LAT: A Higher Minimum Wage Won’t Bankrupt Businesses; Low Wages Might

Labor News

A worker makes a sandwich at a Subway sandwich franchise in Seattle on March 3, 2015. (Ted Warren / Associated Press)

Reprinted from The Los Angeles Times by David Dayen on January 5, 2017.

Eighteen states and nineteen cities increased their minimum wages on January 1, raising salaries for an estimated 4.5 million US workers. California’s minimum jumped fifty cents to $10.50 an hour for smaller employers and $11 an hour for companies with more than 26 employees.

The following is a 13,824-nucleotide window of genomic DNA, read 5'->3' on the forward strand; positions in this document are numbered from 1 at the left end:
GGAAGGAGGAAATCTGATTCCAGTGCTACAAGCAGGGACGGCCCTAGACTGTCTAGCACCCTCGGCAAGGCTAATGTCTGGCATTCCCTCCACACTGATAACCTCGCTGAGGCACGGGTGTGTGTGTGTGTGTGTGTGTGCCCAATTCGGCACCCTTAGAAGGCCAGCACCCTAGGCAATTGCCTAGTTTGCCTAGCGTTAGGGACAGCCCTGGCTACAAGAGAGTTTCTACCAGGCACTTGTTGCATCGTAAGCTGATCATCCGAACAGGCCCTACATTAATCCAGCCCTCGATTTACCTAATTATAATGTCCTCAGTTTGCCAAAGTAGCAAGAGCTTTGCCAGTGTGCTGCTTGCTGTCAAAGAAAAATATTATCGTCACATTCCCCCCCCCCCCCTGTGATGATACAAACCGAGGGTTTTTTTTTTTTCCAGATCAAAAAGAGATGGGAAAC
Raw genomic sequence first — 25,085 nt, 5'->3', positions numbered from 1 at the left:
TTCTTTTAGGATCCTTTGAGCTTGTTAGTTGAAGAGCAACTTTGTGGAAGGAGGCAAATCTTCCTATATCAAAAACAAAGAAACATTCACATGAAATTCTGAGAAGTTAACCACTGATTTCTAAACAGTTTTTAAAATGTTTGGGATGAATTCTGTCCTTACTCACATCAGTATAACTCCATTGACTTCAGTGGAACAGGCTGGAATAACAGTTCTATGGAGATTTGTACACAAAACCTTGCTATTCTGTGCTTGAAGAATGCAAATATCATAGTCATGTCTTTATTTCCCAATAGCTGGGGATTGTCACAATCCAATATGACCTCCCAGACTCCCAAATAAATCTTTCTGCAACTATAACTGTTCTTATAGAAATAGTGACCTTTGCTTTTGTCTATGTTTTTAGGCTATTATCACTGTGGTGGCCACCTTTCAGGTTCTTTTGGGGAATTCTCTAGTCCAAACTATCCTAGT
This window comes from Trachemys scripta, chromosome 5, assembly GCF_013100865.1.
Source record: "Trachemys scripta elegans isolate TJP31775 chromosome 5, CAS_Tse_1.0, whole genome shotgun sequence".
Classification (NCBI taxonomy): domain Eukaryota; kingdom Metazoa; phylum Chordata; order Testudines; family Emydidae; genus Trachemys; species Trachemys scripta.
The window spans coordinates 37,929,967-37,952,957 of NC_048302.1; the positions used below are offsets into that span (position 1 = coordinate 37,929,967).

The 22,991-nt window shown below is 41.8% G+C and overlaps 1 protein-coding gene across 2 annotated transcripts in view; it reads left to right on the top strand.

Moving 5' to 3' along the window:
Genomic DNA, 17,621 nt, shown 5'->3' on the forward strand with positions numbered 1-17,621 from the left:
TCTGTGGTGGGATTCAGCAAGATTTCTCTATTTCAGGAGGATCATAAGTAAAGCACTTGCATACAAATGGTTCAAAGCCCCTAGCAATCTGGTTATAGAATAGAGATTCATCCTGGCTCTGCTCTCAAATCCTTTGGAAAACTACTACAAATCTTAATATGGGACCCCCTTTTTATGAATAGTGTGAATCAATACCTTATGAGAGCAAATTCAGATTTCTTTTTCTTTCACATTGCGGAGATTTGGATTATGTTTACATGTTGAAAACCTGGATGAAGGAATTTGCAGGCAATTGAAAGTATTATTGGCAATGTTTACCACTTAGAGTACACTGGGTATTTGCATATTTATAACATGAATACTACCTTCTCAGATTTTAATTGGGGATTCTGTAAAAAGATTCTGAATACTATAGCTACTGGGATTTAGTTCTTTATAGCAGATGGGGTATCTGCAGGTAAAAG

An unspoken convention of policy reporting dictates that you cannot mention this fact without also giving space to the business community’s insistence that low-end wage hikes destroy jobs. The actual analysis of that question is not that mixed, however.

The classic 1994 study from Alan Krueger and Andrew Card, looking at counties along the Pennsylvania and New Jersey borders after the Keystone State didn’t raise its wage and the Garden State did, found no correlation between wage hikes and job loss, and if anything a small job increase on the New Jersey side. …

LA Times editorial 1/5

About Jeffrey Burman 3284 Articles
Jeff Burman represents assistant editors on the Guild’s Board of Directors. He can be reached at

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